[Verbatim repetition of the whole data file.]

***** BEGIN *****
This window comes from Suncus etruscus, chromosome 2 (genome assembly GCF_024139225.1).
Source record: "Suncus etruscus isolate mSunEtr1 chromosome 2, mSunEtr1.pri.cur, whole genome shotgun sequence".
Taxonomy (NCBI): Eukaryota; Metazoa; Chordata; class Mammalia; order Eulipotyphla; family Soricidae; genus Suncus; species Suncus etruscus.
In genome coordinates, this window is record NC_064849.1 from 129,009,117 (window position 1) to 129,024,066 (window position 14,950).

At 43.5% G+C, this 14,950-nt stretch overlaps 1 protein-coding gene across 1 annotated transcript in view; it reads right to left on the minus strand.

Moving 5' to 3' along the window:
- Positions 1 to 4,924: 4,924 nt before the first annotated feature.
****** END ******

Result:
This window comes from Suncus etruscus, chromosome 2 (genome assembly GCF_024139225.1).
Source record: "Suncus etruscus isolate mSunEtr1 chromosome 2, mSunEtr1.pri.cur, whole genome shotgun sequence".
Taxonomy (NCBI): Eukaryota; Metazoa; Chordata; class Mammalia; order Eulipotyphla; family Soricidae; genus Suncus; species Suncus etruscus.
In genome coordinates, this window is record NC_064849.1 from 129,009,117 (window position 1) to 129,024,066 (window position 14,950).

At 43.5% G+C, this 14,950-nt stretch overlaps 1 protein-coding gene across 1 annotated transcript in view; it reads right to left on the minus strand.

Moving 5' to 3' along the window:
- Positions 1 to 4,924: 4,924 nt before the first annotated feature.